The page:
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It seems extraordinary that the captors were
not aware of the value of the oil, for they cut
the great masses of blubber off and spread it
as manure over the fields. The fin which is
placed by the side of the animal is remarkable;
it contains four fingers, like human
fingers, not, however, all separated one from
the other, but enclosed in the skin of the
fin, which looks like that of an ordinary fish.
Imagine a human hand inserted into a hedge-cutter's
glove, and wax poured round it, and
you have (minus the thumb, of which the
whale has no trace) an exact model of the
whale's fin.

When the whale found himself on shore,
he roared loudly, as the proprietor described
it to us. This noise was probably produced
by the whale expelling air through his
spiracles or blow-holes. A man went into
the water with an anchor, and rope attached,
by way of a harpoon; twice, with all his
force, did he dig the anchor into the fat
blubber of the beasttwice did the beast by
his tremendous struggles tear the weapon
out again; but, the third time the anchor
luckily turned, and thus caught about two
feet of the skin in one of its flukes, and thus
was the whale secured. The three gaping
tears in the skin are plainly visible. The
operator, however, had a dangerous task; for
the whale, in his agonies, struck right and
left with his tail, nearly drowning his enemy
in the whirlpool caused thereby.

Its gigantic mouth is placed wide open by
means of props, and a moderate sized man
can stand upright in it. This mouth is by
far the most curious part of the exhibition,
for in it can be seen in their natural position
the plates of whalebone, or baleen, so much
used: not only in the arts, but by ladies in
almost every portion of their dress: and of
which they would greatly feel the loss should
all the whales suddenly become extinct, and
the supply of bone in consequence cease.
Now, true bone it really is notput a bit of
so-called whalebone by the side of the bone
of a leg of mutton, and the difference will be
perceived. There are three hundred and
eighty plates on each side of the mouth; on
the right side, the foremost hundred and
twenty are of a beautiful milk-white, the
rest being nearly black. This is simply a
variety; some whales have been killed
entirely whitethey answer to the Albinos
in the human species. Whalebone is composed
of a substance of a horny appearance
and consistence; internally it is of a fibrous
texture resembling hair; and the external,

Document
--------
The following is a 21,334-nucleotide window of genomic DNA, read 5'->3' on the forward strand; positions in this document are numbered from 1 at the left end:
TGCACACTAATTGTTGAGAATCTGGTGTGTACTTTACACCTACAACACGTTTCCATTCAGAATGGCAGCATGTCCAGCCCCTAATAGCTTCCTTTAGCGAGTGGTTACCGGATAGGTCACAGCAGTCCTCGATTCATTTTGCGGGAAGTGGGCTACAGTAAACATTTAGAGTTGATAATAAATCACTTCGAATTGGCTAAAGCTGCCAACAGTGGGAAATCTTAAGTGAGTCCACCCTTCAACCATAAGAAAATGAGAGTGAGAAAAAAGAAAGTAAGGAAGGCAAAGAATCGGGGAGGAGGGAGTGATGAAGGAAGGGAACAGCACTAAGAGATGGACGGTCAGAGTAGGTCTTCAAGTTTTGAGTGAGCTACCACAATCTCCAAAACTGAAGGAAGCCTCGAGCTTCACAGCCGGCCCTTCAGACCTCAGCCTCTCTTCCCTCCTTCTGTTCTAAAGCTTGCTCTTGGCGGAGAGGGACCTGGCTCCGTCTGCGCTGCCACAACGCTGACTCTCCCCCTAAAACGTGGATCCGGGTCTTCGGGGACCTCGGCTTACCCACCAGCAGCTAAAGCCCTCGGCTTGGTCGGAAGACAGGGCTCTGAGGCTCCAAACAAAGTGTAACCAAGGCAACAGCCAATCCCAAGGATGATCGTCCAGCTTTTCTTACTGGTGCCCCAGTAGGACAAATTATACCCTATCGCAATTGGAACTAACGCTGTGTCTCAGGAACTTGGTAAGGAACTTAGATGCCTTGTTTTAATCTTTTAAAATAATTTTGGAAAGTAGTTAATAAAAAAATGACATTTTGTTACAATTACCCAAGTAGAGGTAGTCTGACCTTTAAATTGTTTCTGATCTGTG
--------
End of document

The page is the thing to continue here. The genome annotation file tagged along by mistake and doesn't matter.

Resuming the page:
surface consists of a smooth enamel capable
of receiving a good polish. It answers the
purpose of teeth to the whale, and is placed
in the position where teeth are usually found
in other animals, in the upper jaw; none
whatever are found in the lower jaw, which
is covered by a hard firm gum, as polished
and as smooth as a mahogany table. Along
each side of the jaw are found plates or
layers of this whalebone. These can be
counted from the outside, looking like the
portions of a Venetian-blind when half
opened; inside they cannot be counted,
because they appear to be covered with hair.
This hair is in reality nothing more than the
actual substance of the baleen, unravelled as
it were. If the reader wishes to prove this,
let him take a thin bit of whalebone, boil it
well, and soak it well, and then beat it with
a wooden mallet. The result will be a bundle
of coarse hair like horsehair. This hair hangs
in thick masses inside the beast's mouth; in
the specimen we saw, it gave us exactly the
idea of the silky white beard of an old man.
This is a thing which cannot be seen in any
museum, and of which a picture would convey
but an erroneous idea.

Upon going to the College of Surgeons we
found but few specimens of the baleen, but
those very interesting. The indefatigable
John Hunter, it appears, dissected a bottle-nosed
whale which was cast ashore from the
Thames in seventeen hundred and eighty-three.
Its skeleton is now suspended from
the roof of the new and magnificent room of
the museum, and sections of its baleen are
preserved in bottles. It appears from his
observations that the baleen, like the teeth
of rodent animals, is endowed with perpetual
growth, and that material is supplied from
above, as it is worn away from belowmore-over,
it is composed of three parts; the
centre portion being secreted from a soft
cone becomes hair; the external portions
become horn inclosing the hair; these three
appear solid; but, when the baleen has grown
to a certain extent the two external walls
become worn off, and, as a matter of necessity,
leave the hair exposed, so that, as said
before, the mouth appears to be lined with
hair. Aristotle has remarked this fact, for
he writes: "The whale has hairs inside his
mouth in the place of teeth like the bristles
of a pig." A superficial observer, looking at
our Whitechapel whale, would probably make
exactly the same remark. In a picture we
have of the Rorqual there is drawn a tuft of
hair projecting from the anterior end of the
upper jaw. There is no real tuft there, but
upon examining our specimen we perceived
how the mistake originated. The baleen at
this part consists entirely of hair, unconfined
at either side by the side portions as above
described. When the animal is in the water
this would probably float upward, giving
the appearance of a tuft of hair on the tip of
the nose.

Now for its use. It has been aptly
remarked by a learned dean lately deceased,
that the whale, being the largest of warm-blooded
animals, and requiring a vast quantity
of food to support its huge carcase, would
have starved to death if, like other creatures
which have hearts and lungs, and not gills
like fish, it had been sent to sustain itself on
land either in the form of a carnivorous or